Senate to Hold Gas Hearings in December
By Matt Murphy
State House News Service
BOSTON -- The Senate plans to move forward in December, without the House, and hold hearings into the gas explosions and the safety of natural gas infrastructure in Massachusetts.
Two months after an over pressurization incident caused explosions and fires and killed one, Senate President Karen Spilka’s office said the Senate will hold an oversight hearing on Dec. 4 in Boston to look into the gas industry and the infrastructure in Massachusetts.
A second hearing will be held Dec. 17 in the Merrimack Valley and will focus on the specifics of the incident there, which knocked out gas service to thousands, many of whom are still without heat.
“I share the many concerns that have been raised about our gas industry over the past several months,” Spilka said in a statement. “As we approach the cold winter months, we need answers to the questions residents are asking, including wanting to understand precisely what happened in the Merrimack Valley; is our current state oversight appropriate; and how workforce issues are impacting the industry, among other things.”
Senate and House leaders announced jointly in October their intention to hold an oversight hearing, but they said at the time that they intended to wait until after the Nov. 19 deadline for full restoration of heat and hot water service to residents “so as to not distract from the work required to complete that restoration.”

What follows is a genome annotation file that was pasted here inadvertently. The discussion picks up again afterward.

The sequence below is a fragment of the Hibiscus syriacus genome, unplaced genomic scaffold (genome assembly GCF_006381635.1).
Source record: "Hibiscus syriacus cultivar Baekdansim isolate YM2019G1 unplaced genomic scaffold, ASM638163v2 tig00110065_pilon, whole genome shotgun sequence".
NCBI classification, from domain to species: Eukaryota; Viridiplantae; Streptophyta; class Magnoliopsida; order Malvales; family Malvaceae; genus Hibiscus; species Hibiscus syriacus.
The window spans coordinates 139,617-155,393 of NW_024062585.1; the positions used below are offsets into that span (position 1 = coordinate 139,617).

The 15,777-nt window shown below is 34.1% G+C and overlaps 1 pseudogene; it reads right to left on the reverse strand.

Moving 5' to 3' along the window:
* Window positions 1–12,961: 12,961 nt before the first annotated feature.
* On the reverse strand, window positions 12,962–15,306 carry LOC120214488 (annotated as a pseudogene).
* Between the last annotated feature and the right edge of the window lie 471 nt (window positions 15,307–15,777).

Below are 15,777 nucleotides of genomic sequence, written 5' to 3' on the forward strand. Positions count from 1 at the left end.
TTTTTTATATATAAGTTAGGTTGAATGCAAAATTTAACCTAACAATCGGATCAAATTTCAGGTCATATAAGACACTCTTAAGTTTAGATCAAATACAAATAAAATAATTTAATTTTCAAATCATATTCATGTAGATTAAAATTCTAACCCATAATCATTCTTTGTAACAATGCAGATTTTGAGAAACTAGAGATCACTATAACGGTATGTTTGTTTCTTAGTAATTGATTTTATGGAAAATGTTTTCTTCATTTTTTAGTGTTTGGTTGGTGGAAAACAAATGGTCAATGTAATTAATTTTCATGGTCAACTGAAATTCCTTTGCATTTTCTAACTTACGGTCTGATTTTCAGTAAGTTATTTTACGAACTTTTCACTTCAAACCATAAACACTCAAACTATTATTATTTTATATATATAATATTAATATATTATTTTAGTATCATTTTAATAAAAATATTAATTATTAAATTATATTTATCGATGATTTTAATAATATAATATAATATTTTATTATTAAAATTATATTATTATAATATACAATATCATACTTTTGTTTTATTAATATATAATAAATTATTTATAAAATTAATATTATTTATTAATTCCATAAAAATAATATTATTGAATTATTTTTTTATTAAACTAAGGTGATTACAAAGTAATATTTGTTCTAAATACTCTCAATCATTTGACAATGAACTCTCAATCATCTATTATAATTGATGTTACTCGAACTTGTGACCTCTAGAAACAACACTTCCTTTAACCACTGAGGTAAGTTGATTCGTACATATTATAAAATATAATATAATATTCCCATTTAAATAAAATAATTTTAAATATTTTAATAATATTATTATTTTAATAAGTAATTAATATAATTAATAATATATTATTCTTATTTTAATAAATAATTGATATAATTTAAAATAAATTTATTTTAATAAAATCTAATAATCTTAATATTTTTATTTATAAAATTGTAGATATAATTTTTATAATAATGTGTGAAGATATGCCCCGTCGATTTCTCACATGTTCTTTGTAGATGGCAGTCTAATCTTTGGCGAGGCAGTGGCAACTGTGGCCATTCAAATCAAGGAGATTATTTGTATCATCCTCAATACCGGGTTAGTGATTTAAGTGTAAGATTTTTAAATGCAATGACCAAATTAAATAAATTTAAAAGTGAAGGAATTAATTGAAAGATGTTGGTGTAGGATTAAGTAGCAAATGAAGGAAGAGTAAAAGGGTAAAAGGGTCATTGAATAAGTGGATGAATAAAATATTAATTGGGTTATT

That restoration deadline has since been extended to mid-December. A spokeswoman for House Speaker Robert DeLeo said the speaker would not have anything to say Tuesday about the House not participating in the newly scheduled December hearings.
Sen. Michael Barrett, co-chair of the Committee on Telecommunication, Utilities and Energy, will play a lead role in the hearing, according to an aide to Spilka, but it’s unclear which other senators will participate in the questioning.
The original plan was for Barrett and Rep. Thomas Golden, as co-chairs of the Telecommunications, Utilities and Energy Committee, to lead the oversight investigation.
“We must determine whether state oversight of the gas industry and our gas infrastructure are working as they should,” Barrett said in a statement. “As much-needed recovery efforts proceed, it’s time for the Legislature to examine issues specific to the industry to ensure such accidents don’t happen again.”